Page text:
Another way in which the narrator gives the impression of somehow being inside Sarty's mind is by using metaphors that are appropriate to a child's perspective. In the first scene, after the Justice of the Peace asks Mr. Harris to confirm that he really wants Sarty to testify, the silence and following noise is described as:
...it was as if he had swung outward at the end of a grape vine, over a ravine, and at the top of the swing had been caught in a prolonged instant of mesmerized gravity, weightless in time.
"No!" Harris said violently, explosively. "Damnation! Send him out of here!" Now time, the fluid world, rushed beneath him again...
In this way, while using advanced vocabulary that Sarty would not use, the narrator creates the impression that the reader is seeing the world through Sarty's point of view.
However, the use of dramatic irony makes it obvious that the narrator is omniscient and not, in fact, Sarty. This technique is used when the family is camping outside, as the narrator muses that if Sarty were older, he might question why his father creates only meager fires to keep the family warm, while he seems to revel in huge, destructive blazes at other times. The other obvious use of dramatic irony is at the very end of the story, when Sarty has run away and cries aloud that his father was in the war, "not knowing that his father had gone to that war a private in the fine old European sense, wearing no uniform, admitting the authority of and giving fidelity to no man or army or flag, going to war as Malbrouck himself did: for booty - it meant nothing and less than nothing to him if it were enemy booty or his own." But Sarty does not know this, and it is in part the lack of this knowledge that allows him to harbor respect for his father. He also doesn't understand the "ravening and jealous rage which unknown to him walked in the ironlike black coat before him."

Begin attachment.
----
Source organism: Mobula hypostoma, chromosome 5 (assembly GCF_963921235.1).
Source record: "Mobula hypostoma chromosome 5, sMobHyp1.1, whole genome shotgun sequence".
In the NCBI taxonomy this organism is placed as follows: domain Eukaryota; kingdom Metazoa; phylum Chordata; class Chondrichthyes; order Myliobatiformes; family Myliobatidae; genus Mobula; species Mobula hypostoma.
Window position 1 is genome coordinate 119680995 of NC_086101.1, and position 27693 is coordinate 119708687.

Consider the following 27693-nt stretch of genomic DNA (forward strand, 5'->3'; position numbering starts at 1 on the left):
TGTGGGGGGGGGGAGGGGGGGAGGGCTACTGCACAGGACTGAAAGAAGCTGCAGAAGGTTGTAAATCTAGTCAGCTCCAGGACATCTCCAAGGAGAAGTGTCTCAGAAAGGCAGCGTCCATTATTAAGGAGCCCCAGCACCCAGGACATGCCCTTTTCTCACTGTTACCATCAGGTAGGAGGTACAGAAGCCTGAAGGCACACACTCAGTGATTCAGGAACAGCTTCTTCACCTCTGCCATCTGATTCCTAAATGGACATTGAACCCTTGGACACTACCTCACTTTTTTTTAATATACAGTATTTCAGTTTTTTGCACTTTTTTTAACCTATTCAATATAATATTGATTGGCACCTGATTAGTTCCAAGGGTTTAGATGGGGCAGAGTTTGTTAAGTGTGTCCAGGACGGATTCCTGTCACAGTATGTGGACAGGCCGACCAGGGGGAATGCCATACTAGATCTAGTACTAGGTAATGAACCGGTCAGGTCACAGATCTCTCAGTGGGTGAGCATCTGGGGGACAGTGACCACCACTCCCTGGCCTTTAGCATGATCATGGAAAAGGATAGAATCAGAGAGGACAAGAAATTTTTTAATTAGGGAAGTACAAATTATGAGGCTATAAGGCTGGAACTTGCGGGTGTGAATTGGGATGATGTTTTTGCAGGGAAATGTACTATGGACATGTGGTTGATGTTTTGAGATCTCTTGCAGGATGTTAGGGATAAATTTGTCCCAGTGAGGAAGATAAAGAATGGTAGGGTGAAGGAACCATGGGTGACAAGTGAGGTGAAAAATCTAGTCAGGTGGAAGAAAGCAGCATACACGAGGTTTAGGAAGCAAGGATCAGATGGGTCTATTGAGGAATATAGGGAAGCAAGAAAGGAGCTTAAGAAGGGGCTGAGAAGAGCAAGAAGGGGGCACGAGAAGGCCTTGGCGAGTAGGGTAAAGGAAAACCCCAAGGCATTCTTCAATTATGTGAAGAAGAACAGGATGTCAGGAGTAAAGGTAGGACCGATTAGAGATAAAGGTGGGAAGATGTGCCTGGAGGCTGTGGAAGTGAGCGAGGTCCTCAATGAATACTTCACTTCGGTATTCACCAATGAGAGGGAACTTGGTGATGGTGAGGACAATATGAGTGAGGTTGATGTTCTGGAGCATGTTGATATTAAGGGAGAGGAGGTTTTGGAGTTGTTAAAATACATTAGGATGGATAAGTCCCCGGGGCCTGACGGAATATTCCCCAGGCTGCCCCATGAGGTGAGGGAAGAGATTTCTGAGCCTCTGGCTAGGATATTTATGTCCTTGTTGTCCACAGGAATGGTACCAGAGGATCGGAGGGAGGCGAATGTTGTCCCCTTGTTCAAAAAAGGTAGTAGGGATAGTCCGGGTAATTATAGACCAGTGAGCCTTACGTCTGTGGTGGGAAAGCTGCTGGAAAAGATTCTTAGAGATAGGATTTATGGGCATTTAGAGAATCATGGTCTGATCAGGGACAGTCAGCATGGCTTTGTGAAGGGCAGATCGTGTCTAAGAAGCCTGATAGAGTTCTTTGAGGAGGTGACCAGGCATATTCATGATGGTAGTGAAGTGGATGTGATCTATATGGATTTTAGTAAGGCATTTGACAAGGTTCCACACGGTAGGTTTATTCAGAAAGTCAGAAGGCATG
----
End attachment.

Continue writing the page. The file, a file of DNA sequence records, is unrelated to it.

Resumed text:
Synecdoche is used almost consistently in reference to Abner Snopes through his son Sarty's eyes. Faulkner uses this technique self-consciously in describing Sarty's view of his father as they camp outdoors: